Run button, so your circuit needs to clear X and A before the next multiplication execution starts
to get the correct results.
Demo Points Breakdown:
1.0 point: Functional simulation completed successfully
1.0 point: Correct operation of the Clear_A_Load_B function on the DE2 board
1.0 point: Correct operation of the Multiplication function on the DE2 board. (++, +-, -+, –)
1.0 point: Correct operation of consecutive multiplications on the DE2 board. (like -1 × -1 × …)
1.0 point: Execution cycle responds correctly (exactly one execution per press of the “Run”
button)
III. PRE-LAB
A. Rework the 8-bit multiplication example presented in the table form at the beginning of this
assignment. Use Multiplier B = 7, and Multiplicand S = -59. Note that this is different than
the case when B = -59 and S = 7.
B. Design, document, and implement the 8-bit multiplier in SystemVerilog.
You will need to bring the following to the lab:
1. Your code for the 8-bit multiplier. You can bring the code to the lab using a USB storage
device, FTP, or any other method.
2. Block diagram of your design, with components, ports, and interconnections labeled.
5.5
3. A simulation of your design showing at least one full multiplication. You should set the
radix of the Switches, Aval, and Bval signals to signed decimal for readability. (Radix is
set by right-clicking on a signal and selecting Properties.)
IV. LAB
Follow the Lab 5 demo information on the course website.
Pin Assignment Table
Port Name Location Comments
Clk PIN_Y2 50 MHz Clock from the on-board oscillators
Run PIN_R24 On-Board Push Button (KEY3)
ClearA_LoadB PIN_N21 On-Board Push Button (KEY2)
Reset PIN_M23 On-Board Push Button (KEY0)
S[0] PIN_AB28 On-board slider switch (SW0)
S[1] PIN_AC28 On-board slider switch (SW1)
S[2] PIN_AC27 On-board slider switch (SW2)
S[3] PIN_AD27 On-board slider switch (SW3)
S[4] PIN_AB27 On-board slider switch (SW4)
S[5] PIN_AC26 On-board slider switch (SW5)
S[6] PIN_AD26 On-board slider switch (SW6)
S[7] PIN_AB26 On-board slider switch (SW7)
AhexL[0] PIN_AA25 On-Board seven-segment display segment (HEX2[0])
AhexL[1] PIN_AA26 On-Board seven-segment display segment (HEX2[1])
AhexL[2] PIN_Y25 On-Board seven-segment display segment (HEX2[2])
AhexL[3] PIN_W26 On-Board seven-segment display segment (HEX2[3])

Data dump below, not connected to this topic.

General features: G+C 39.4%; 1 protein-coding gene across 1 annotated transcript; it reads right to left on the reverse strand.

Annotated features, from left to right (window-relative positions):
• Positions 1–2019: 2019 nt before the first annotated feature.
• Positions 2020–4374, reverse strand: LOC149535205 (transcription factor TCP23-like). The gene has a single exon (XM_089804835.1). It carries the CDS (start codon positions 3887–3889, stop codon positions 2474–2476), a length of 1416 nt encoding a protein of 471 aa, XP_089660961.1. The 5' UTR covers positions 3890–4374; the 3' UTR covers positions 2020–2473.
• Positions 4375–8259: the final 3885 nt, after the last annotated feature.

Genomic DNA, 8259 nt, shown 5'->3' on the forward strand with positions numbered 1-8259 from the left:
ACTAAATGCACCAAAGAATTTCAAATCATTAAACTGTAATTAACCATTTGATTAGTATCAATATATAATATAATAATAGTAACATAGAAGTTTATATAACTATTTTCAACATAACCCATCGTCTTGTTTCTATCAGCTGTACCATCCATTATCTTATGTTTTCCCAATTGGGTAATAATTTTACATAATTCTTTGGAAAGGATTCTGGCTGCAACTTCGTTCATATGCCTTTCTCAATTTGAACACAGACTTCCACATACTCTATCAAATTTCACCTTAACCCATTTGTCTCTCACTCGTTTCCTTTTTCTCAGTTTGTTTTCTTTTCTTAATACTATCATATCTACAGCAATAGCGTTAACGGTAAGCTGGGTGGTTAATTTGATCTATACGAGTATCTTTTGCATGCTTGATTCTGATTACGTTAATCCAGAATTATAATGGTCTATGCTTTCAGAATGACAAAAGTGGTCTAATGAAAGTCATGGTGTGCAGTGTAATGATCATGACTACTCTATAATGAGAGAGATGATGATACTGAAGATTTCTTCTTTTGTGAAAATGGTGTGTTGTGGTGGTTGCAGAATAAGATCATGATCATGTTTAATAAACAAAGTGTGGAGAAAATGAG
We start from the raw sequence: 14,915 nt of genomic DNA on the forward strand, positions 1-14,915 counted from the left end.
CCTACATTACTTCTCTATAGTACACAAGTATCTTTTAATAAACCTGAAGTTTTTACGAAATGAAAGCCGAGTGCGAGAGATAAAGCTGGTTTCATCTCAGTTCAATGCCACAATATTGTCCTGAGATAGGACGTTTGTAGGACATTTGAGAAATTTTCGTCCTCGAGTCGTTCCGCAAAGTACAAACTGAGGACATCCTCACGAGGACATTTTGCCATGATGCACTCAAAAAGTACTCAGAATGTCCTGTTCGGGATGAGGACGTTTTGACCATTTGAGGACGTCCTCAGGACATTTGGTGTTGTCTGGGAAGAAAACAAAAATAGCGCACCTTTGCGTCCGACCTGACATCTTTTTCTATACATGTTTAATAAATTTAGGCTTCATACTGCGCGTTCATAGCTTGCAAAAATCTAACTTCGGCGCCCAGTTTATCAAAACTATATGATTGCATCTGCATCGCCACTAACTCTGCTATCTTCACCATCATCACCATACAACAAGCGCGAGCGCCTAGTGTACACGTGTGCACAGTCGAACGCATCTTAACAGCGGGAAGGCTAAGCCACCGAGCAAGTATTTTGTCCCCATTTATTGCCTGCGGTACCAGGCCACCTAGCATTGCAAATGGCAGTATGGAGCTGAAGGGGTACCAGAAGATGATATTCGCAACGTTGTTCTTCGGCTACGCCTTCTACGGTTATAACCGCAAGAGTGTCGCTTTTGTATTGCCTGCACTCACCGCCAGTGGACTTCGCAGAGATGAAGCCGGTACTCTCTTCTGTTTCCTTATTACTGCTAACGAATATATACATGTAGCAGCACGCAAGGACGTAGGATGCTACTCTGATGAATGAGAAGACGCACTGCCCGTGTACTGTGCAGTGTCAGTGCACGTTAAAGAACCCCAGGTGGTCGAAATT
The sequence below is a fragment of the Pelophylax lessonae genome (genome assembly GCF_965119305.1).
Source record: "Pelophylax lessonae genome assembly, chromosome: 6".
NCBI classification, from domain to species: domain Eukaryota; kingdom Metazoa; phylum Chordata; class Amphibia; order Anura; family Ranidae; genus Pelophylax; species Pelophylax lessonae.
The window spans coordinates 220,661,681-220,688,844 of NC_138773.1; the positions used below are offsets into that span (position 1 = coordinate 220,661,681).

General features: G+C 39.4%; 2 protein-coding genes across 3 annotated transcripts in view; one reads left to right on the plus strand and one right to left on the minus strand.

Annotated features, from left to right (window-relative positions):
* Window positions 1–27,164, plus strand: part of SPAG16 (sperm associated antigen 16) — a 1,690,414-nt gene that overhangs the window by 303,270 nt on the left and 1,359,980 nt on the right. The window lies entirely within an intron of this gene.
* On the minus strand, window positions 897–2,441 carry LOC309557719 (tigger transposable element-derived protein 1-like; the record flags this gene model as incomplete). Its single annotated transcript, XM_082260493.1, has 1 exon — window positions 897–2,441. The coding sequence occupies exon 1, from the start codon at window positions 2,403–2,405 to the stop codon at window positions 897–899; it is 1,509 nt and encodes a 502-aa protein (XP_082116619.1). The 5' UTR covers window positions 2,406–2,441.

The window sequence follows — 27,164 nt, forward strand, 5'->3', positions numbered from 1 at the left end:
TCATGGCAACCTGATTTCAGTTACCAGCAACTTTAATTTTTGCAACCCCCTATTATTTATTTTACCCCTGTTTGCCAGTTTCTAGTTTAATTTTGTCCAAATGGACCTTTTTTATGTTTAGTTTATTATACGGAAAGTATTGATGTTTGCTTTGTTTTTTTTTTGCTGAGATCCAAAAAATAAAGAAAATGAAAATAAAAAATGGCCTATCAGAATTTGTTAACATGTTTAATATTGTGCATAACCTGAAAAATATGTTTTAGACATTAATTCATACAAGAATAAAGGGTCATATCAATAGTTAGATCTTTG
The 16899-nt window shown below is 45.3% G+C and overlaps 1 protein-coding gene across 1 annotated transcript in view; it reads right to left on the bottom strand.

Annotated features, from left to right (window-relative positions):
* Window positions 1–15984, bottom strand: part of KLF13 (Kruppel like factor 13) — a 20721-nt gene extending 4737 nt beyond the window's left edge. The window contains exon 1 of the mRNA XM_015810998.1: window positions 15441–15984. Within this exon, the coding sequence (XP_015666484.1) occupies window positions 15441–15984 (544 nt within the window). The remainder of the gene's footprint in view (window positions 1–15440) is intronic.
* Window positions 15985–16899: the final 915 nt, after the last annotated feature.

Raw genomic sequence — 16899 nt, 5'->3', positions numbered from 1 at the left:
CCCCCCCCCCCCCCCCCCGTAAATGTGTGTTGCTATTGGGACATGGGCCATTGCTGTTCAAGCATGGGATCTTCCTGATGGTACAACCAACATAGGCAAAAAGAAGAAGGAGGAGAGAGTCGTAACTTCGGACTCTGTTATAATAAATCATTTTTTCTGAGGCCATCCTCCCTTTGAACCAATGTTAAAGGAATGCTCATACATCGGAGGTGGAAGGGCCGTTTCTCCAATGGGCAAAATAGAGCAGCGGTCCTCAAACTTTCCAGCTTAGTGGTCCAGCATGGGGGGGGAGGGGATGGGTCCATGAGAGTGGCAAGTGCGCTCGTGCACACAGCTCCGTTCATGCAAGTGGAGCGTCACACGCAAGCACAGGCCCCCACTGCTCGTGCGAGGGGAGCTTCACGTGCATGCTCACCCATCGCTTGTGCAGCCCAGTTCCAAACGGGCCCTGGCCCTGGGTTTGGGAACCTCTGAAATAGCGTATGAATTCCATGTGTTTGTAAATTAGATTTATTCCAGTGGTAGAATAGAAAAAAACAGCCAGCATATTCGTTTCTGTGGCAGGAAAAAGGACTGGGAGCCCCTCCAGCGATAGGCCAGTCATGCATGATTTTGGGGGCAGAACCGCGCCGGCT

AhexL[4] PIN_Y26 On-Board seven-segment display segment (HEX2[4])
AhexL[5] PIN_W27 On-Board seven-segment display segment (HEX2[5])
AhexL[6] PIN_W28 On-Board seven-segment display segment (HEX2[6])
AhexU[0] PIN_V21 On-Board seven-segment display segment (HEX3[0])
AhexU[1] PIN_U21 On-Board seven-segment display segment (HEX3[1])
AhexU[2] PIN_AB20 On-Board seven-segment display segment (HEX3[2])
AhexU[3] PIN_AA21 On-Board seven-segment display segment (HEX3[3])
AhexU[4] PIN_AD24 On-Board seven-segment display segment (HEX3[4])
AhexU[5] PIN_AF23 On-Board seven-segment display segment (HEX3[5])
AhexU[6] PIN_Y19 On-Board seven-segment display segment (HEX3[6])
BhexL[0] PIN_G18 On-Board seven-segment display segment (HEX0[0])
BhexL[1] PIN_F22 On-Board seven-segment display segment (HEX0[1])
BhexL[2] PIN_E17 On-Board seven-segment display segment (HEX0[2])
BhexL[3] PIN_L26 On-Board seven-segment display segment (HEX0[3])
BhexL[4] PIN_L25 On-Board seven-segment display segment (HEX0[4])
BhexL[5] PIN_J22 On-Board seven-segment display segment (HEX0[5])
BhexL[6] PIN_H22 On-Board seven-segment display segment (HEX0[6])
BhexU[0] PIN_M24 On-Board seven-segment display segment (HEX1[0])
BhexU[1] PIN_Y22 On-Board seven-segment display segment (HEX1[1])
BhexU[2] PIN_W21 On-Board seven-segment display segment (HEX1[2])
BhexU[3] PIN_W22 On-Board seven-segment display segment (HEX1[3])
BhexU[4] PIN_W25 On-Board seven-segment display segment (HEX1[4])
BhexU[5] PIN_U23 On-Board seven-segment display segment (HEX1[5])
BhexU[6] PIN_U24 On-Board seven-segment display segment (HEX1[6])
5.6
X PIN_F17 On-Board LED (LEDG8)
(Assignments for Aval and Bval are intentionally omitted. These outputs are included primarily
for simulation, where reading the hex display outputs is not practical. Similarly, reading the
outputs of your circuit in binary is not as practical as reading them in hex. You are free to reuse
the assignments from Lab 4 for these signals, if you wish.)
V. POST-LAB
1.) Refer to the Design Resources and Statistics in IQT.30-32 and complete the following
design statistics table.
LUT
DSP
Memory (BRAM)
Flip-Flop
Frequency
Static Power
Dynamic Power
Total Power
Come up with a few ideas on how you might optimize your design to decrease the total
gate count and/or to increase maximum frequency by changing your code for the design.
2) Make sure your lab report answers at least the following questions:
• What is the purpose of the X register. When does the X register get set/cleared?
• What are the limitations of continuous multiplications? Under what circumstances
will the implemented algorithm fail?
• What are the advantages (and disadvantages?) of the implemented multiplication
algorithm over the pencil-and-paper method discussed in the introduction?
5.7
VI. REPORT
In your lab report, should hand in the following:
• An introduction;
• Rework the 8-bit multiplication example;
• Written description of the operation of your circuit;
• Written purpose and operation of each module, including the inputs/outputs of the
modules;
• State diagram for your controller;
• Schematic block diagram with components, ports, and interconnections labeled;
• Annotated pre-lab simulation waveforms (4 simulations: +*+, +*-, -*+, -*-);
• Answers to post-lab questions;
• A conclusion regarding what worked and what didn’t, with explanations of any possible
causes and the potential remedies.